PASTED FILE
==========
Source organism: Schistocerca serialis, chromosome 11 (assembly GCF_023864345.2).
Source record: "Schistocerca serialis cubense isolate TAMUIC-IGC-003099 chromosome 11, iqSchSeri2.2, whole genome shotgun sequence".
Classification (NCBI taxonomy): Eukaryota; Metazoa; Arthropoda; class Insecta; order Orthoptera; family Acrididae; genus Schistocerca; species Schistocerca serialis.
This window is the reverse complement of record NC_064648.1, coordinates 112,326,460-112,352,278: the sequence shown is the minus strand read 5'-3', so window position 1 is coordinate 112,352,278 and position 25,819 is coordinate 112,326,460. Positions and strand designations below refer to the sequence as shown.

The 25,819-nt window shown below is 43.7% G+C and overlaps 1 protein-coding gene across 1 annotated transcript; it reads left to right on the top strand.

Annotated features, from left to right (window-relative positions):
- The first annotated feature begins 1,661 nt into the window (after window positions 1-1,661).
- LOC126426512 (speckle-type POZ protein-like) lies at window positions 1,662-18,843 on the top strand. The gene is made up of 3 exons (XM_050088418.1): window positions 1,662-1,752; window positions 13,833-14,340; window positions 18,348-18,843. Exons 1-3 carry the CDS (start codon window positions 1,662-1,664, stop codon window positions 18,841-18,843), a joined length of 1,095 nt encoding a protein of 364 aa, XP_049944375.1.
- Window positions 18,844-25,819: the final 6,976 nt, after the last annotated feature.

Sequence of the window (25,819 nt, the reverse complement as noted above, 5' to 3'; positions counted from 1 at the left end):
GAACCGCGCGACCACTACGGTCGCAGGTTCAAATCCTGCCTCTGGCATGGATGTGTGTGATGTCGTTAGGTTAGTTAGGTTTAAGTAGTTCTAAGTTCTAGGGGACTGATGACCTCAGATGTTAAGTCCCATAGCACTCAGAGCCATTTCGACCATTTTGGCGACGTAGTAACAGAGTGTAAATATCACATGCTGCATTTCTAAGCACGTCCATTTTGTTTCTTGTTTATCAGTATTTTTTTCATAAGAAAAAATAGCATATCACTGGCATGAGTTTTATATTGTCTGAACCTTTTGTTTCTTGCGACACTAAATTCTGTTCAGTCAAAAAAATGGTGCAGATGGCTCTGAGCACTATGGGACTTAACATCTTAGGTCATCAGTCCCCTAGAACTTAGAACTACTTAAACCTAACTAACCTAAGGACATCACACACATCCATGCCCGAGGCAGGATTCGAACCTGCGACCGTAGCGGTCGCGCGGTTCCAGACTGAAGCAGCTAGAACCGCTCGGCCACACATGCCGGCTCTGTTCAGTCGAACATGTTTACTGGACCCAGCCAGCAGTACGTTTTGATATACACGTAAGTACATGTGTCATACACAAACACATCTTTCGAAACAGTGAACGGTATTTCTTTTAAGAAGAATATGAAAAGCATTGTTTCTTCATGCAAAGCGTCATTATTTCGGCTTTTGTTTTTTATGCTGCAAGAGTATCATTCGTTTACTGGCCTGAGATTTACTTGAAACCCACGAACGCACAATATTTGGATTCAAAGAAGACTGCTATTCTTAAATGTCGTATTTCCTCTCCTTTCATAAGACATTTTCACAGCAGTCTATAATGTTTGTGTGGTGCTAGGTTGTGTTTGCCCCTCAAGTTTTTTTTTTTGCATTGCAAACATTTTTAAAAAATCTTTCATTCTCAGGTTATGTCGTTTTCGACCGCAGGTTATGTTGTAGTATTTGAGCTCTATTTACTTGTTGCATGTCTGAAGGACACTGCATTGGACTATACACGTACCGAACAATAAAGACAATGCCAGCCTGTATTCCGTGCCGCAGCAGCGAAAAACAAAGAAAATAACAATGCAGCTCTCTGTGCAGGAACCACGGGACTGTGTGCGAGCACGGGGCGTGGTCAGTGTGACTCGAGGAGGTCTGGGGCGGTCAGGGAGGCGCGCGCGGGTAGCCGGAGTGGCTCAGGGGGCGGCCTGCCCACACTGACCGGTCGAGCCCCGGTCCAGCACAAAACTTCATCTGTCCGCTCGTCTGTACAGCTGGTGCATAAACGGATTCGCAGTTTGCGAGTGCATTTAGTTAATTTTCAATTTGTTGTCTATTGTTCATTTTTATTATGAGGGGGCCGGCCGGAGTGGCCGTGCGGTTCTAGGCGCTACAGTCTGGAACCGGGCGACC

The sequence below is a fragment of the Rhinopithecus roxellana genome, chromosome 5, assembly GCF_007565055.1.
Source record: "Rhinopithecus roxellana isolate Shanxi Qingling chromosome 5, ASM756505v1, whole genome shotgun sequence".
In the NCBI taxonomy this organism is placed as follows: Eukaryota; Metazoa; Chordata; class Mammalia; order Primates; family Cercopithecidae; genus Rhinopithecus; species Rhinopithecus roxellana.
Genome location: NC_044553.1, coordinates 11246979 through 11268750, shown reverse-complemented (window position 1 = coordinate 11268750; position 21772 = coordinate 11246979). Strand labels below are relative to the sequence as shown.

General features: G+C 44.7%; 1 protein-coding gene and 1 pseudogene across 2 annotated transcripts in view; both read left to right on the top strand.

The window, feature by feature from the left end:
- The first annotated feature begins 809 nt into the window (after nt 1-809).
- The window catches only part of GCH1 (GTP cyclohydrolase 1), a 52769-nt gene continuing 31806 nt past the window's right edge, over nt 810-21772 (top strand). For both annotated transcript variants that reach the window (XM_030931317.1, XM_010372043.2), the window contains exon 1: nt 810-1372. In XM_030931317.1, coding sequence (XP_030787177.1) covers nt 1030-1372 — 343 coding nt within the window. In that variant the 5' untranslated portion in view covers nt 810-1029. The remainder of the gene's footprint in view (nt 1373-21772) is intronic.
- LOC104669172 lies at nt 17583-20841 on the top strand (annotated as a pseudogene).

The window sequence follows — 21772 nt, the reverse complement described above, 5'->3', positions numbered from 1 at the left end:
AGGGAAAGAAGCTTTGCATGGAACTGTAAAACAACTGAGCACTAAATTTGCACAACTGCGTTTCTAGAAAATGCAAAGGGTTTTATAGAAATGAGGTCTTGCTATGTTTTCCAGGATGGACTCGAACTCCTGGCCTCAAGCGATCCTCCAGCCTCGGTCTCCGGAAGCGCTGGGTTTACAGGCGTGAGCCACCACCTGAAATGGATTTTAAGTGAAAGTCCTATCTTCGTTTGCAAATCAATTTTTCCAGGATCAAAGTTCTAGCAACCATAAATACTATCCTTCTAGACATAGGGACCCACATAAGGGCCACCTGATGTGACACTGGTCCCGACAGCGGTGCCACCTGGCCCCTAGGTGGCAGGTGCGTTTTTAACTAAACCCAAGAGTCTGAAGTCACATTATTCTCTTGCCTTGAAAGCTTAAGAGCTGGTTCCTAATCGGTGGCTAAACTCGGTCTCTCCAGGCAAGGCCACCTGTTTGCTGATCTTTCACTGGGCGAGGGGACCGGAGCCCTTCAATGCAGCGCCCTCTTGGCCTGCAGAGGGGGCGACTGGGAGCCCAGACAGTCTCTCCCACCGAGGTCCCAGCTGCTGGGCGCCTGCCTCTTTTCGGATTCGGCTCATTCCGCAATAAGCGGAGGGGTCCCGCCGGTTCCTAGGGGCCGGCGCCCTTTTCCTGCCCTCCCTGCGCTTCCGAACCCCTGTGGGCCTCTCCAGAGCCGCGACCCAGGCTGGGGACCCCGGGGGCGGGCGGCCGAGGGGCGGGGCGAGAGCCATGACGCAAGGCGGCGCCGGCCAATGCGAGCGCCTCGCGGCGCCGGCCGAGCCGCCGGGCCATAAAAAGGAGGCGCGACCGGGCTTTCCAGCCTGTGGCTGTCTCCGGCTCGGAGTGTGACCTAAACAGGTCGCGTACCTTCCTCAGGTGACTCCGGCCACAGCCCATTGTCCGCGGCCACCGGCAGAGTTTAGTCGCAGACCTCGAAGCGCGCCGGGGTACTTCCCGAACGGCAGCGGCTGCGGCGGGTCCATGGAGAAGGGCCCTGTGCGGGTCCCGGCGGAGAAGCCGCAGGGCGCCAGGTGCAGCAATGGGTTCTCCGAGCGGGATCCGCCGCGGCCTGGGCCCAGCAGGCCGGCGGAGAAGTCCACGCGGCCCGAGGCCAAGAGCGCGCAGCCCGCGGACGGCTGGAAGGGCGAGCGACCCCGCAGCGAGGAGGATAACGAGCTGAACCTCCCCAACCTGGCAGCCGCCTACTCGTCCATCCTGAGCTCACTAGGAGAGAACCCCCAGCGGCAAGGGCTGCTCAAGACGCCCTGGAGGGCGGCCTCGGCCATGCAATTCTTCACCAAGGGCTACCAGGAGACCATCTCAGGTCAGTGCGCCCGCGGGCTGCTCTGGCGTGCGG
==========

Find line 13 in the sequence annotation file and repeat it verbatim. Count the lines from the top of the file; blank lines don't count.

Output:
Source record: "Rhinopithecus roxellana isolate Shanxi Qingling chromosome 5, ASM756505v1, whole genome shotgun sequence".